As promised in the previous post, here’s Victoria Feistner’s behind-the-scenes look at “Melanie in the Underworld”:
:Too often we regard myths as stories and experiences that happened to other people, long ago. But to cultures like the Ancient Greeks, their time was no less real and magical than ours.
When I first had the seed that would grow into Melanie in the Underworld–a modern retelling of Orpheus and Eurydice–I toyed with the idea of setting it in a thinly-veiled version of Toronto’s Greektown on the Danforth. That notion moved on, but the idea of setting it in Toronto remained. Not as a never-named city with landmarks only recognizable to those in the know, but as itself.
To make that work, I needed to find my entrance to the Underworld.
From the first, the Underworld was in the subway system. It was fixed in my mind. I enlisted the help of a fellow transit nerd, and Patrick and I planned to spend a day investigating possible entrance locations.
We started at Lower Bay Station, which is famous among Toronto’s transit aficionados for its closed second-level platform, often used as a backdrop for television shoots. But it didn’t feel right. It was too well-known, for one thing; too well-lit. Too obvious. So we branched out, working our way downtown in a meander of coffee-shops and vague notions. We had sensible footwear.
We poked around Queen’s Park, and the green commons of the University of Toronto. We investigated Union Station in the hopes of sneaking into a side tunnel (note to transit authorities: we would never do such a thing. Never ever. That wasn’t us).
I realized after the first few locations that what I wanted was not just an entry to the subway–that was a bare minimum–but a secret. A place no one knew was a doorway, tucked away, ignored by all but the odd TTC worker.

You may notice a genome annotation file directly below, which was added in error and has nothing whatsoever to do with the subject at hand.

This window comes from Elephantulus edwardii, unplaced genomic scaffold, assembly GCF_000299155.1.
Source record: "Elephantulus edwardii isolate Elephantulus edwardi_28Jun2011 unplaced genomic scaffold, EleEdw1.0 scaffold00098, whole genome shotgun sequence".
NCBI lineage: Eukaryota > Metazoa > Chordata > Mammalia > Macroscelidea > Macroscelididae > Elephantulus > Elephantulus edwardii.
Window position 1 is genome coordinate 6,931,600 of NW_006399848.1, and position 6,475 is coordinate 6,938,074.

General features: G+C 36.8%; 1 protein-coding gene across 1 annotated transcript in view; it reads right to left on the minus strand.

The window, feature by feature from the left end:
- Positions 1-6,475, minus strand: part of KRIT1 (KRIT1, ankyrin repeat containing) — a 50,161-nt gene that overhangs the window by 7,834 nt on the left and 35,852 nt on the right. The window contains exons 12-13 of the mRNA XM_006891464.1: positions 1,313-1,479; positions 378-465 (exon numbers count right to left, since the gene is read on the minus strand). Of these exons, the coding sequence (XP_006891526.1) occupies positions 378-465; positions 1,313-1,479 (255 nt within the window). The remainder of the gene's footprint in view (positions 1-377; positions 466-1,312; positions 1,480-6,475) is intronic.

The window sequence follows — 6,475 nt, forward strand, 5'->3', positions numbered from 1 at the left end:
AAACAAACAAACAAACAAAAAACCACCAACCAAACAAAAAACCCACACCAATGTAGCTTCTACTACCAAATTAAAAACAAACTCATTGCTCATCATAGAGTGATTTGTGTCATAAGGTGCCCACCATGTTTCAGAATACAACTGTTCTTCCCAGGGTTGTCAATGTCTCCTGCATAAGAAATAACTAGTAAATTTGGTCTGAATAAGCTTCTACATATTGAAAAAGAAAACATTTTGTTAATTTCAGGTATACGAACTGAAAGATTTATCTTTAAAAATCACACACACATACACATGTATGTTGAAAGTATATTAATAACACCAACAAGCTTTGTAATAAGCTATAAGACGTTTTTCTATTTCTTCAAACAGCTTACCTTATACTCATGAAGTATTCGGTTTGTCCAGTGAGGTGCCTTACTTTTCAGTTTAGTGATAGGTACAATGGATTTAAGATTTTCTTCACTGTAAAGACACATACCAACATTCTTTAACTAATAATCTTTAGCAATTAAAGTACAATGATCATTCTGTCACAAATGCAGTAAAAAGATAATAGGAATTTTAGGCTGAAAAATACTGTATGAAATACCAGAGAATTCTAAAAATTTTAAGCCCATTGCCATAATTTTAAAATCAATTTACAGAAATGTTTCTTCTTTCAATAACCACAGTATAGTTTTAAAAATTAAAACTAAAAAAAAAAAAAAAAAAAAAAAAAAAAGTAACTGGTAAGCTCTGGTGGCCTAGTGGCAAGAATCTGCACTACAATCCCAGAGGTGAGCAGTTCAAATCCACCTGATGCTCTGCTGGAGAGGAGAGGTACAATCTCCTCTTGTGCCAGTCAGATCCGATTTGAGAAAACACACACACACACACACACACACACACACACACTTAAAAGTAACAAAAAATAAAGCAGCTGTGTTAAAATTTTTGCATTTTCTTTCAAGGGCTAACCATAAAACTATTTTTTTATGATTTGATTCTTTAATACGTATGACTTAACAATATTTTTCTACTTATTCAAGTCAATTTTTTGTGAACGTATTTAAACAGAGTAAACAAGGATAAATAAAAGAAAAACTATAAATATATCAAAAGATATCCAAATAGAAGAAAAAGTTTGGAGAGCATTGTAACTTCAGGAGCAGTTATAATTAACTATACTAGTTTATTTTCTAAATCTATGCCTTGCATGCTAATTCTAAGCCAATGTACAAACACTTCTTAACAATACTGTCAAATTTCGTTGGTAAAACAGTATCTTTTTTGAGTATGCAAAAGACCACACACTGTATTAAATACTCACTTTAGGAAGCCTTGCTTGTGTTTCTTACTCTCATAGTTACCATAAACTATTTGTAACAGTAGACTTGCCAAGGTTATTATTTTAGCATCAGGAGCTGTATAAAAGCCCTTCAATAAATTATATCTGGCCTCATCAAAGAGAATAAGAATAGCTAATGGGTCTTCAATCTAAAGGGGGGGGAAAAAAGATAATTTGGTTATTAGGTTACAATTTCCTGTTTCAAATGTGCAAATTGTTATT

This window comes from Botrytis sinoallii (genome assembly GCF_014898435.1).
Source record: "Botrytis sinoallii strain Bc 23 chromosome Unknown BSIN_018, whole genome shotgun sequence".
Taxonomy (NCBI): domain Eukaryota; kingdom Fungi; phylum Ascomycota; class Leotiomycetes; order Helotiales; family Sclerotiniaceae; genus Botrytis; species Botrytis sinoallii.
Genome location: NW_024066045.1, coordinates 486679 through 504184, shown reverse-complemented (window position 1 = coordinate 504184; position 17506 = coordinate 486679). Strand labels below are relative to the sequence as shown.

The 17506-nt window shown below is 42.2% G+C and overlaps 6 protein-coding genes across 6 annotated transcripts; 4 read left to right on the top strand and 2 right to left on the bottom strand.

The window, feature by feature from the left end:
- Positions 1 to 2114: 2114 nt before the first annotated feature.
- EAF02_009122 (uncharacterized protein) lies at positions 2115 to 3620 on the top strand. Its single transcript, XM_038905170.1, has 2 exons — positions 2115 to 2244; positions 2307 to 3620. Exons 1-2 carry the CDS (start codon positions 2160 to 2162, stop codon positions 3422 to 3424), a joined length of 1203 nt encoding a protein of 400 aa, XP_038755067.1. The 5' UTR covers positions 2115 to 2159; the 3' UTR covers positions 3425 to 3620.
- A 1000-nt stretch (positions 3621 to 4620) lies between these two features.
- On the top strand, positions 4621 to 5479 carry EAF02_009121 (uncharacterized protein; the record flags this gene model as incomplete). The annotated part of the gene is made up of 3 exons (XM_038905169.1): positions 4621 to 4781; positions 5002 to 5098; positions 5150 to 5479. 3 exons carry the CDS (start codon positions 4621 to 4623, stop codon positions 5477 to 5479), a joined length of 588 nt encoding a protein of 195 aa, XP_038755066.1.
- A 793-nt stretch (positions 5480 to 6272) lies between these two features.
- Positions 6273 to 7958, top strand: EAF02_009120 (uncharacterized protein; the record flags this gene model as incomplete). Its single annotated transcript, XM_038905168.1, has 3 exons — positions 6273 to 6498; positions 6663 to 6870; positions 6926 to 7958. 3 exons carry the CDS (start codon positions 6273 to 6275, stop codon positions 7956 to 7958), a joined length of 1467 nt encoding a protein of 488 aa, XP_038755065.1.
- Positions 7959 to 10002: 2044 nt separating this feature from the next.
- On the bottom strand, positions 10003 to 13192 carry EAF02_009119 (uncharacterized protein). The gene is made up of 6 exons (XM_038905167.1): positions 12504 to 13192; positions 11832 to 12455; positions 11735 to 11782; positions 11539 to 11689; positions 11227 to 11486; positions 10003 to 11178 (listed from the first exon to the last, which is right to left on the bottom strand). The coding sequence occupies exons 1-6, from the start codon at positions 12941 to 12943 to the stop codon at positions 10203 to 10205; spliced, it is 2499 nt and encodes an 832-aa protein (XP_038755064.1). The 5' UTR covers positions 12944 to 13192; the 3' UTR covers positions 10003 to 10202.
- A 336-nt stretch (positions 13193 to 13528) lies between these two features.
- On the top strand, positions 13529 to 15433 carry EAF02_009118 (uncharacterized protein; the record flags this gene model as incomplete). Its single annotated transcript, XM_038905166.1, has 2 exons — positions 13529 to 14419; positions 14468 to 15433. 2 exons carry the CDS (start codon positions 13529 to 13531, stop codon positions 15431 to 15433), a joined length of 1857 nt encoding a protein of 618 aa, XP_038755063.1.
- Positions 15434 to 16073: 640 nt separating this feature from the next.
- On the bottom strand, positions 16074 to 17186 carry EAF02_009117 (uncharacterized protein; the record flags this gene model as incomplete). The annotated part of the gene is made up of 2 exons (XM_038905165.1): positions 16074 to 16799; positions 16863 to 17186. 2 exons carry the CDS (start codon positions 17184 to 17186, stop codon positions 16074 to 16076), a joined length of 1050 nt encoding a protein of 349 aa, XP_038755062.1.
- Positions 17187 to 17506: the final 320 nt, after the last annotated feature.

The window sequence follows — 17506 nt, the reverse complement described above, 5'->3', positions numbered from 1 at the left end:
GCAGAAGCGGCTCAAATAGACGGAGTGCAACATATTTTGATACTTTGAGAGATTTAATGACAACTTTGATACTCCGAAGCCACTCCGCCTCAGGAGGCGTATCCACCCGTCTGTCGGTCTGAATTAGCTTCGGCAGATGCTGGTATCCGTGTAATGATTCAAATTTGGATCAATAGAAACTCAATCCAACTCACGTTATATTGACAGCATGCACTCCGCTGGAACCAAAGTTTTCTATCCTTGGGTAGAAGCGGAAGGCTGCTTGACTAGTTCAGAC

We found a small parkette: a couple of benches, a sad tree in a concrete box. The access point to the underground was a locked steel grill between two glossy financial towers on Richmond. It was, frankly, pathetic. But it ticked the boxes. We took a break to eat and rest aching feet. I felt discouraged. This is what I had said I wanted, this concrete corner; but it was lacking. I wanted Melanie to find magic in the downtown, a place out of synch with the rest of the city.
Patrick had the idea. It came to him while we debated giving up.
Along University Avenue, there are meridians dividing the north and south lanes. Large enough to be proper islands, they’re planted with trees, shrubs, flower gardens. They have statuary and benches, and in nice weather are full of office-workers with packed lunches.
One of the smaller islands is between Queen West and Richmond. We stood at its northern tip, looking at the statue of Adam Beck. Beck was a bit of a bigwig in Ontario at the start of the 20th century. He was very socially minded, Patrick told me, but less well-known than his electrical stations all over the province were his transit plans.
I started to get excited.
Behind the statue was a rectangle of hedge, a living fence around a large steel grate. To the south were two rows of ginkgo trees, and a fountain.
We had found it: a grotto, all the classic elements, in the middle of a six-lane thoroughfare, right downtown! I squeezed through the hedge and tried to open the grate. Heavy, but manageable. A rusty ladder, flaked with green paint, led into the gloom. Every few minutes we could feel the rumble of the University line, passing under our feet.
The sun was setting. We sat behind the statue, out of the breeze, Patrick having a well-earned smoke while he talked about the aborted plans for a Queen relief subway in the late 40s. I finished my coffee, bubbling over with ideas for scenes and snatches of dialogue, and listened to the drifting sounds of the neighbourhood, underpinned by the rumble of the University line. Cars flowed by on either side, but we were in a pocket of tranquility.
I had started that day with a checklist, but no specific place. Secretly I had been hoping to stumble on someplace magical and surprising, and to my joy, I had. When the ancients walked their own roads, they knew that the gods surrounded them, in the guise of the ordinary. Sometimes, sitting by the statue, listening to the fountain, and the rustling of ginkgo leaves, with a rumble under your feet, you can catch a glimpse of that belief, and live it for a moment yourself.”